Glorious 17th Century: March 2003 Archives

A Puritan Poem


Today a Puritan Poem of rare loveliness. Edward Taylor has nearly completely vanished from the poetry scene in any course you might take. One leaps from Anne Bradstreet, or more likely Phillis Wheatley to Freneau and William Cullens Bryan without so much as a toe dipped into the richness of the Puritan poetic tradition, and it is a shame for such lovely lyrics to be lost because we're afraid of a bit of that "old-time religion." So without further ado:

"Prologue" from Preparatory Meditations
Edward Taylor

Lord, Can a Crumb of Dust the Earth outweigh,
     Outmatch all mountains, nay, the Crystal sky?
Embosom in't designs that shall Display
     And trace into the Boundless Deity?
     Yea, hand a Pen whose moisture doth guide o'er
     Eternal Glory with a glorious glore.

If it its Pen had of an Angel's Quill,
     And sharpened on a Precious Stone ground tight,
And dipped in liquid Gold, and moved by Skill
     In Crystal leaves should golden Letters write,
     It would but blot and blur, yea, jag, and jar
     Unless Thou mak'st the Pen, and Scrivener.

I am this Crumb of Dust which is designed
     To make my Pen unto Thy Praise alone,
And my dull Fancy I would gladly grind
     Unto an Edge of Zion's Precious Stone.
     And Write in Liquid Gold upon Thy Name
     My Letters till Thy glory forth doth flame.

Let not th' attempts break down my Dust, I pray,
     Nor laugh Thou them to scorn but pardon give.
Inspire this crumb of Dust till it display
     Thy Glory through't: and then Thy dust shall live.
     Its failings then Thou'lt overlook, I trust,
     They being Slips slipped from Thy Crumb of Dust.

Thy Crumb of Dust breathes two words from its breast,
     That Thou wilt guide its pen to write aright
To Prove Thou art, and that Thou art the best
     And show Thy Properties to shine most bright.
     And then Thy Works will shine as flowers on Stems
     Or as in Jewelry Shops, do gems.

c. 1682

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Today's Offering of Poetry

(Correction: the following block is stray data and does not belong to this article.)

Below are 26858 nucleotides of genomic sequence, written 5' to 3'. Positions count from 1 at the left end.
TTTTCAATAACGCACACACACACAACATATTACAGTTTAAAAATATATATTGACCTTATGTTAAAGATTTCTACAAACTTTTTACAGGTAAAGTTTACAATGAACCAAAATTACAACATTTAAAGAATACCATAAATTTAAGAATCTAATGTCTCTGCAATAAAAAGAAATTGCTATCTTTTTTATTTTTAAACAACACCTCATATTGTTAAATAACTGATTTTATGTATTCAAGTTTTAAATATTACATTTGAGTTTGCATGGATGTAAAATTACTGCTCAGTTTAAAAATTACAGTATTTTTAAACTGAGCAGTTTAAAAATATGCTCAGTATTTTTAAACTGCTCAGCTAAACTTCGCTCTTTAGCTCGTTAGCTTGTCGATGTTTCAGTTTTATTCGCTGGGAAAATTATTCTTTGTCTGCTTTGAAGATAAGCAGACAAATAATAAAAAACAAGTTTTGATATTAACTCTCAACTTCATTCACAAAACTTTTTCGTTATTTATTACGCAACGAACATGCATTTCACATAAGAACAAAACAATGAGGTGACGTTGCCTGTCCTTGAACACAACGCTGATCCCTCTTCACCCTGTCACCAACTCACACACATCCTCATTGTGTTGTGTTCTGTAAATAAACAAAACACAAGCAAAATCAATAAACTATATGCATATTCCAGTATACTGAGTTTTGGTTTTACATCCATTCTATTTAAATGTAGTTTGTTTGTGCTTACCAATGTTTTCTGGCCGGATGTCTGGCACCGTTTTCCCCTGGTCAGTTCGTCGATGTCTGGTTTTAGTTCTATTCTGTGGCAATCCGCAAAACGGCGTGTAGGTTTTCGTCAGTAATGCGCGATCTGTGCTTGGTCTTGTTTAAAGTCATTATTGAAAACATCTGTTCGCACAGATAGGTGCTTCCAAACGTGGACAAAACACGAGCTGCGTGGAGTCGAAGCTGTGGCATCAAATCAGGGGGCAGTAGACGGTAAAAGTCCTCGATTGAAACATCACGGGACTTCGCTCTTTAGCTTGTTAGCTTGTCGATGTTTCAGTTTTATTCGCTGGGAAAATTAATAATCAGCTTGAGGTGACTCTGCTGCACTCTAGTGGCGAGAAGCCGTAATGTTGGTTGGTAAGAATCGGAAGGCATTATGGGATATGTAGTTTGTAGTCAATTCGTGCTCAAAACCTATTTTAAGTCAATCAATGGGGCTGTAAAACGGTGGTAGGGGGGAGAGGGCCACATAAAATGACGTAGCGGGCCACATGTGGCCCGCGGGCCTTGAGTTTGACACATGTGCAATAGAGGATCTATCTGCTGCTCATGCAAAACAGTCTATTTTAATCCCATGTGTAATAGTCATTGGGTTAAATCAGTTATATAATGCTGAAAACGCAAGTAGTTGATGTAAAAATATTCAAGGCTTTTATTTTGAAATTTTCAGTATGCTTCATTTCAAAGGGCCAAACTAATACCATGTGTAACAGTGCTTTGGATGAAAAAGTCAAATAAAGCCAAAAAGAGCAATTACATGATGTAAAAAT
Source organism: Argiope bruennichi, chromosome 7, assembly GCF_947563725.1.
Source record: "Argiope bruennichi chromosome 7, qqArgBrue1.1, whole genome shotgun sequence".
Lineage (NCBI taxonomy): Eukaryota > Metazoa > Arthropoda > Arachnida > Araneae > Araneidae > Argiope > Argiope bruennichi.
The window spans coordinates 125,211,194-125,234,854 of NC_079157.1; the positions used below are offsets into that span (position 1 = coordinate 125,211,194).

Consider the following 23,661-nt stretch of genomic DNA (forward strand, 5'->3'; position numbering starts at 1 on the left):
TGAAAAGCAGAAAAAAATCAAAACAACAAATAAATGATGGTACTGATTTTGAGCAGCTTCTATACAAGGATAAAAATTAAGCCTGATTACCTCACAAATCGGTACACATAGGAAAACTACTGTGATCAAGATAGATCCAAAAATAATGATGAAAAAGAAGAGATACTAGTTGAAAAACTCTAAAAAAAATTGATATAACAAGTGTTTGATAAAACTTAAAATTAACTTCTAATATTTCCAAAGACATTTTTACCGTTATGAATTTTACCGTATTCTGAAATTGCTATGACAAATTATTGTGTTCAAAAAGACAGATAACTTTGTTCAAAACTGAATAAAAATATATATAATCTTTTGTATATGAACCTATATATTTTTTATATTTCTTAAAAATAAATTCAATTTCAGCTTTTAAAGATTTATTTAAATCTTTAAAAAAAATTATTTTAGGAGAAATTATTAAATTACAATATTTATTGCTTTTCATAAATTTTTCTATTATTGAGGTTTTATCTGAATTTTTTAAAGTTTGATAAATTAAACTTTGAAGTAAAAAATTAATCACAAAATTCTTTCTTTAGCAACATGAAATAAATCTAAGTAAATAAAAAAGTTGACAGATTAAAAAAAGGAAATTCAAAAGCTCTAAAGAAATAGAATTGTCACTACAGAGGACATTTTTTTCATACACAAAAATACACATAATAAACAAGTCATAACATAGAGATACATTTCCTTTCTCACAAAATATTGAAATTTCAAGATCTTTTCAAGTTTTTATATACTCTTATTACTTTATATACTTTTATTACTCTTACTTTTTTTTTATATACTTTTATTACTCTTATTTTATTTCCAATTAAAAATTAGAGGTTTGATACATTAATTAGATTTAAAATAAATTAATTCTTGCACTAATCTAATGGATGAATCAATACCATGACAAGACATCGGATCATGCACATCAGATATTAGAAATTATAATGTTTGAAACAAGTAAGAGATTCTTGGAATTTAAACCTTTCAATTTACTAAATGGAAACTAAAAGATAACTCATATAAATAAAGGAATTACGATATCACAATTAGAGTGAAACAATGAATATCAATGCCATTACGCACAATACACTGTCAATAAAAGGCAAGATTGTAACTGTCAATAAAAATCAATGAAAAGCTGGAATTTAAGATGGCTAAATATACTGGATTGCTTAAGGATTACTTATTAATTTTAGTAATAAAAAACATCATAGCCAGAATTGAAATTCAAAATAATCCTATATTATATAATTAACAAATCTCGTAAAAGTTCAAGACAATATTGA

From George Herbert, whom I do not like so well as some of his contemporaries, but for whom affection increases with each successive reading.

Love (I)
George Herbert

Immortal Love, author of this great frame,
Sprung from that beauty which can never fade,
How hath man parcel'd out Thy glorious name,
And thrown it on that dust which Thou hast made,
While mortal love doth all the title gain!
Which siding with Invention, they together
Bear all the sway, possessing heart and brain,
(Thy workmanship) and give Thee share in neither.
Wit fancies beauty, beauty raiseth wit;
The world is theirs, they two play out the game,
Thou standing by: and though Thy glorious name
Wrought our deliverance from th' infernal pit,
Who sings Thy praise? Only a scarf or glove
Doth warm our hands, and make them write of love.

Talk about the cold, closed, tight nature of the human heart--all the glory of creation around us and "Only a scarf or glove/Doth warms our hands, and make them write of love." Not love itself, which we reject by a myriad of motions and notions, but cloth which we manufacture. Love lights no fire in us and we trudge along obediently seeking to serve, but not really seeking to love.

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Poetry Averse, Beware!


Please pardon the length of the following poem, but it seemed to have a really nice Lenten Theme, and I could not figure out where best to truncate it if I were to present an excerpt. Besides, the lines are short, the form is narrative, and Anne Bradstreet is always worth the investment of time.

The Flesh and the Spirit
Anne Bradstreet (ca. 1612-1672)

              In secret place where once I stood
              Close by the Banks of Lacrim flood,
              I heard two sisters reason on
              Things that are past and things to come.
              One Flesh was call'd, who had her eye
              On worldly wealth and vanity;
              The other Spirit, who did rear
              Her thoughts unto a higher sphere.
              "Sister," quoth Flesh, "what liv'st thou on
            Nothing but Meditation?
            Doth Contemplation feed thee so
            Regardlessly to let earth go?
            Can Speculation satisfy
            Notion without Reality?
            Dost dream of things beyond the Moon
            And dost thou hope to dwell there soon?
            Hast treasures there laid up in store
            That all in th' world thou count'st but poor?
            Art fancy-sick or turn'd a Sot
            To catch at shadows which are not?
            Come, come. I'll show unto thy sense,
            Industry hath its recompence.
            What canst desire, but thou maist see